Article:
My reasoning is this:
1) Ultimately the corporation pays salaries, bonuses and dividends (all of which are taxed).
2) They purchase materials and equipment (all of which are taxed)
3) They sell product and services (which also are normally taxed)

If we need more revenue adjust or reform those tax streams. All taxing corporations does is pass the tax burden by stealth down to the ultimate consumer and tax payer.

I would say do away with corporate taxes entirely and reform the rest of our tax structure accordingly. My opinion FWIW.

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Quote:
Originally Posted by Razormac View Post
This is not intended as political comment or even an economic one. More of a philosophical one based upon on (potentially warped) view of the world.

I will add up front, that I am not wealthy (comfortable middle-class) do not have large stock holdings, nor any interests (financial or otherwise) in any corporations.

Having said all of that, it makes ZERO sense to me that corporations would pay ANY tax at all. Period, end of statement.

My reasoning is this:
1) Ultimately the corporation pays salaries, bonuses and dividends (all of which are taxed).
2) They purchase materials and equipment (all of which are taxed)
3) They sell product and services (which also are normally taxed)

If we need more revenue adjust or reform those tax streams. All taxing corporations does is pass the tax burden by stealth down to the ultimate consumer and tax payer.

I would say do away with corporate taxes entirely and reform the rest of our tax structure accordingly. My opinion FWIW.
Agreed. Corporate taxes are merely modifiers on what they charge for an item. Zero out taxes, and you see what something could cost a consumer. Cost = materials + labor + profit + tax burden. That said, I'd guarantee you if we cut corporate taxes to zero tomorrow, you wouldn't see any drop in prices for items nor any hiring. They'd pocket the difference as hiring only occurs due to business need and cutting prices only happens when there is a change in competition, supply or demand. And all of that is fine by me as well - not my company.

I'd go further and suggest that in addition to corporate income tax, personal income tax (a relatively new invention of the 20th century) should go as well. One could draw pretty similar lines, as stated above by Razormac, that personal income is already taxed several times. I view myself as a small business called "Keeping Dave's Family Fed and Profitable Enough to Expand Someday" and also do the following:

1) I pay people to perform functions to keep me running such as maintaining my home, vehicles, lawn, do my taxes, etc... so I can focus on what makes my family money.
2) I own a car, buy gas, own land, buy clothes, etc... all of which are taxed and all of which could be argued as enabling me to meet work responsibilities.
3) I sell my services to my employer and others and am taxed for SS and other things already (outside of income tax). I pay taxes on things I already bought and then sell such as a vehicle or a home or stocks, etc...

Only difference in my mind is that I'm not incorporated, don't have employees, and put most of my money back into the local economy, at least temporarily, before it goes to China's. Yeah, it's a stretch and the law doesn't see it that way, but it's the same concept. I spend money that was taxed to make money that will be taxed and then taxed again when I spend it on things.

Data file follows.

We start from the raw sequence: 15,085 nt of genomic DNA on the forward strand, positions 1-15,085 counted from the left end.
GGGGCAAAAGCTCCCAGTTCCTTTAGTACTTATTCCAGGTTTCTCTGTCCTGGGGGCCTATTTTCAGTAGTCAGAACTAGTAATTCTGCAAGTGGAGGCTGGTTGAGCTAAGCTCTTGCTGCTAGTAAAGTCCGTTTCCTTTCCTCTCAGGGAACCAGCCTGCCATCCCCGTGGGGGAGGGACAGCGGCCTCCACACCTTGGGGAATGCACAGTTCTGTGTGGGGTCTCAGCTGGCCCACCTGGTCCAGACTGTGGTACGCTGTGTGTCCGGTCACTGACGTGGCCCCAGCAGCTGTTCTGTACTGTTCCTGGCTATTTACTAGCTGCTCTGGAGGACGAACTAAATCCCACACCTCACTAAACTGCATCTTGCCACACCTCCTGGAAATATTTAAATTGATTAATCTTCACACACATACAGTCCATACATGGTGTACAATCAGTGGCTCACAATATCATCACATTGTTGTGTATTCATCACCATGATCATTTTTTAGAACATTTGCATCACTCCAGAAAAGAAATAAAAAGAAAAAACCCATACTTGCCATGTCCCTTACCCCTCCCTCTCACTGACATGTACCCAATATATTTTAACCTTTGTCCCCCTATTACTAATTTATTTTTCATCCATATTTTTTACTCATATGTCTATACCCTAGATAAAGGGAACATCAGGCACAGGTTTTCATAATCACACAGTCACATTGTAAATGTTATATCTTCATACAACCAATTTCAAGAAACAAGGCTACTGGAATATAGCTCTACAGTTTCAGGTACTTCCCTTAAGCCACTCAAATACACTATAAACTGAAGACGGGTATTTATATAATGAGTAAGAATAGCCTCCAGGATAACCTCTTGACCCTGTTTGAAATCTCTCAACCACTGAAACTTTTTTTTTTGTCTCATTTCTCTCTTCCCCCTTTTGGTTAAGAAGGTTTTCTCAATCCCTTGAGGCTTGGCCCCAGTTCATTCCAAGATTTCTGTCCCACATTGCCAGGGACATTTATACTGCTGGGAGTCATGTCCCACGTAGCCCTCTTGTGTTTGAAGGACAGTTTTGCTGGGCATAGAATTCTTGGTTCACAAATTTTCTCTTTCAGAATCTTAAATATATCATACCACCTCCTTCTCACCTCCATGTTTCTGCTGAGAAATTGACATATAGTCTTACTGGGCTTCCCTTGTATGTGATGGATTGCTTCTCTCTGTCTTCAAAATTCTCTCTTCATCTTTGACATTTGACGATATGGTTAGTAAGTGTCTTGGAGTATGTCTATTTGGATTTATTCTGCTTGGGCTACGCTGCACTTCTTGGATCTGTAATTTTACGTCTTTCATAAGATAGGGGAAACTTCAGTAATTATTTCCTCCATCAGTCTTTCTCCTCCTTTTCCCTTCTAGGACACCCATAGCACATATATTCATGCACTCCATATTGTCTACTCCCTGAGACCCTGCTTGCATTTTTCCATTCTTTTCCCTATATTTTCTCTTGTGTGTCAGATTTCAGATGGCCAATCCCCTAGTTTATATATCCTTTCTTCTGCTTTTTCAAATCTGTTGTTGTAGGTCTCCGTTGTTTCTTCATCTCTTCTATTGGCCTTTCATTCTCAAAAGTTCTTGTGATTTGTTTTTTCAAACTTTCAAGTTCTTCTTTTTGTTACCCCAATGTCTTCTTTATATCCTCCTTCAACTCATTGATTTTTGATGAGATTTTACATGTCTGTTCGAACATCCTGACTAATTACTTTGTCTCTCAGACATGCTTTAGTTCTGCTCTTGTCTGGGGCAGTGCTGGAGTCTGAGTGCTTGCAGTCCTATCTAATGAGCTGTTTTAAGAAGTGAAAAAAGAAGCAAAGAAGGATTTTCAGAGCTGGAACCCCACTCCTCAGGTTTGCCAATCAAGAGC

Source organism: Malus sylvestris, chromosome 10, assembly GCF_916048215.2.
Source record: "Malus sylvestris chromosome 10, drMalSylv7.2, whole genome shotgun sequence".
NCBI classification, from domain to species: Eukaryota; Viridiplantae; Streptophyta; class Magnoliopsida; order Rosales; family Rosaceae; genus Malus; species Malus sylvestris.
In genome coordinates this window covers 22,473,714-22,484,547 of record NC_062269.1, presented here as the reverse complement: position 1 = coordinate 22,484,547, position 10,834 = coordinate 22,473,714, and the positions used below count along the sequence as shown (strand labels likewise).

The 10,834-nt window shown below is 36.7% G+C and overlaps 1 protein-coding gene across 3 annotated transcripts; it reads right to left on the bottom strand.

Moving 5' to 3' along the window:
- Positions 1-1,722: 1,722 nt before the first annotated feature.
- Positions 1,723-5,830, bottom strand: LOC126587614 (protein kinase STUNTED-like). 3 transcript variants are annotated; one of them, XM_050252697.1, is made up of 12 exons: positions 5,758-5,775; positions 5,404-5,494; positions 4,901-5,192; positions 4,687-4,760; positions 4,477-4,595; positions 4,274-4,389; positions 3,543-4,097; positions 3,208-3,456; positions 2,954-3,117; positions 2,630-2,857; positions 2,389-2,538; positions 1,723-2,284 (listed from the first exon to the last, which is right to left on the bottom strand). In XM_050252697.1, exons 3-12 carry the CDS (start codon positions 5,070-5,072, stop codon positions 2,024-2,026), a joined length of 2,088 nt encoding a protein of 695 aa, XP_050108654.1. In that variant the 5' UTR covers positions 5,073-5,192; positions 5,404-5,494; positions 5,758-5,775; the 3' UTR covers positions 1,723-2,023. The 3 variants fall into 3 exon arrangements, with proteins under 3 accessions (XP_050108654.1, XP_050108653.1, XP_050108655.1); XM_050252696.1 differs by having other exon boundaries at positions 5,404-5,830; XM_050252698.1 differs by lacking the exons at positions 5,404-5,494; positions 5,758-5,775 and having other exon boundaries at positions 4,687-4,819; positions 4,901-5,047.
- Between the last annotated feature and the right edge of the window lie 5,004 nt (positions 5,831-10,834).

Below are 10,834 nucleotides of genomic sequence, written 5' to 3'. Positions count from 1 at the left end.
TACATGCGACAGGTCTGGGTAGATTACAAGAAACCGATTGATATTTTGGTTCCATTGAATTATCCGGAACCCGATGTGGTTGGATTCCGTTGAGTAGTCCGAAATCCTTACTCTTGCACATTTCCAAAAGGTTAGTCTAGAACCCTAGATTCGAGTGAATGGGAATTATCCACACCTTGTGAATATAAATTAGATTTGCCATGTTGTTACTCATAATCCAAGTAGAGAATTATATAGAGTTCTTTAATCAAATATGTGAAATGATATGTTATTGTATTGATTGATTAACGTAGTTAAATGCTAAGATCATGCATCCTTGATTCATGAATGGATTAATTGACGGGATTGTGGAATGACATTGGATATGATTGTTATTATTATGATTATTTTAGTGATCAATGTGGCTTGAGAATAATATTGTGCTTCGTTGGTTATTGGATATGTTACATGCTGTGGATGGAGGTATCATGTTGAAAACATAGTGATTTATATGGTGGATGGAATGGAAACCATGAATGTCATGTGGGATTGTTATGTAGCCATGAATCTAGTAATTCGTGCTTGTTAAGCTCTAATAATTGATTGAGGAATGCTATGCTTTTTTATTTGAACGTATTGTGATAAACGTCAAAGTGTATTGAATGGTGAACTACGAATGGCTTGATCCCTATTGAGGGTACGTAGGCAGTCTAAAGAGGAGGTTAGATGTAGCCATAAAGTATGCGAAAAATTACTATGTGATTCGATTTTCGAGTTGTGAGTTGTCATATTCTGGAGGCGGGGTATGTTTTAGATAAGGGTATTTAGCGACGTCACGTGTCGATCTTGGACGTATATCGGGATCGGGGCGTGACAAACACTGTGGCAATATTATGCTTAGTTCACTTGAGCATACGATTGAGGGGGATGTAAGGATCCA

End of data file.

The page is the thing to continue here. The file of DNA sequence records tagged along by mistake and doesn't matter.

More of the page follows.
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Quote:
Originally Posted by Shikarnov View Post
I see no reason why corporations -- which have been endowed with many of the same privileges as citizens -- ought to be exempted from filing taxes on their income too; all of it.
I totally agree. And why should they get to wait until the "repatriate" the money?
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Because Apple isn't earning it...

The money is being earned by Apple China, Apple SE, Apple GmbH, etc... All of whom are owned by Apple, but operate as a independent entity. These foreign source profits don't have to be brought back to the parent company. As stated in my original post, they're paying taxes on the money as they earn it overseas and then having to spend it (salaries, manufacturing expense, etc) so why the heck would they pay the taxes to "bring the money back" when they're just going to need to spend it overseas in the future?

If anyone for a moment thinks that Apple views the US market as the one in which it is going to show the most growth, they're only kidding themselves... Apple will need billions overseas to handle future expenses, so why not leave the money (that has already been taxed) in the country in which it was earned?
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Quote:
Originally Posted by MacPastor View Post
And people wonder why companies continue to ship their jobs overseas. It makes no sense to build a business here when it costs more that just about any other place on earth to operate it.
This is only true when it comes to things like call centers and hardware manufacturing for devices that are going to be used in the US. Sometimes it makes a lot more sense to make things overseas.

The real question is, why would Apple make phones in the US and pay a higher labor cost, when they are just going to ship most of those phones overseas? They are a global hardware and software company. Many companies now are.

The real issue here is that we are not competitive with foreign countries when it comes to manufacturing/labor costs and regulation. If we want companies to build stuff in the US or house jobs here, then we as a nation must somehow have an advantage to present them.
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is this really happening?